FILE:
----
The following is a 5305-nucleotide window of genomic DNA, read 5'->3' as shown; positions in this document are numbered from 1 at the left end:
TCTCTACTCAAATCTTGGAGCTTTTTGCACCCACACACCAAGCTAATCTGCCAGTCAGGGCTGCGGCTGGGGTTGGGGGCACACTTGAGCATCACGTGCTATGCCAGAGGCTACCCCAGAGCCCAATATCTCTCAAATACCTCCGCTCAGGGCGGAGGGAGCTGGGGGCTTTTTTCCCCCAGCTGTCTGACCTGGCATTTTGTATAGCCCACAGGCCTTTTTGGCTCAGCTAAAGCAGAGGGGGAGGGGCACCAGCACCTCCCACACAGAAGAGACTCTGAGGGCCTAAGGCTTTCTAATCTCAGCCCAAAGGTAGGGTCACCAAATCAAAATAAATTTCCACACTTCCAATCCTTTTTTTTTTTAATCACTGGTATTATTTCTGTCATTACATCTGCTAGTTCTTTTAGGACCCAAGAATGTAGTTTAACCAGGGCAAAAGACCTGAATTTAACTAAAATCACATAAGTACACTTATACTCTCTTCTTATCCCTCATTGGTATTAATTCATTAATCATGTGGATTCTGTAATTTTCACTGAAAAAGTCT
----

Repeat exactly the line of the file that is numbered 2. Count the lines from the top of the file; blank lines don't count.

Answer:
TCTCTACTCAAATCTTGGAGCTTTTTGCACCCACACACCAAGCTAATCTGCCAGTCAGGGCTGCGGCTGGGGTTGGGGGCACACTTGAGCATCACGTGCTATGCCAGAGGCTACCCCAGAGCCCAATATCTCTCAAATACCTCCGCTCAGGGCGGAGGGAGCTGGGGGCTTTTTTCCCCCAGCTGTCTGACCTGGCATTTTGTATAGCCCACAGGCCTTTTTGGCTCAGCTAAAGCAGAGGGGGAGGGGCACCAGCACCTCCCACACAGAAGAGACTCTGAGGGCCTAAGGCTTTCTAATCTCAGCCCAAAGGTAGGGTCACCAAATCAAAATAAATTTCCACACTTCCAATCCTTTTTTTTTTTAATCACTGGTATTATTTCTGTCATTACATCTGCTAGTTCTTTTAGGACCCAAGAATGTAGTTTAACCAGGGCAAAAGACCTGAATTTAACTAAAATCACATAAGTACACTTATACTCTCTTCTTATCCCTCATTGGTATTAATTCATTAATCATGTGGATTCTGTAATTTTCACTGAAAAAGTCT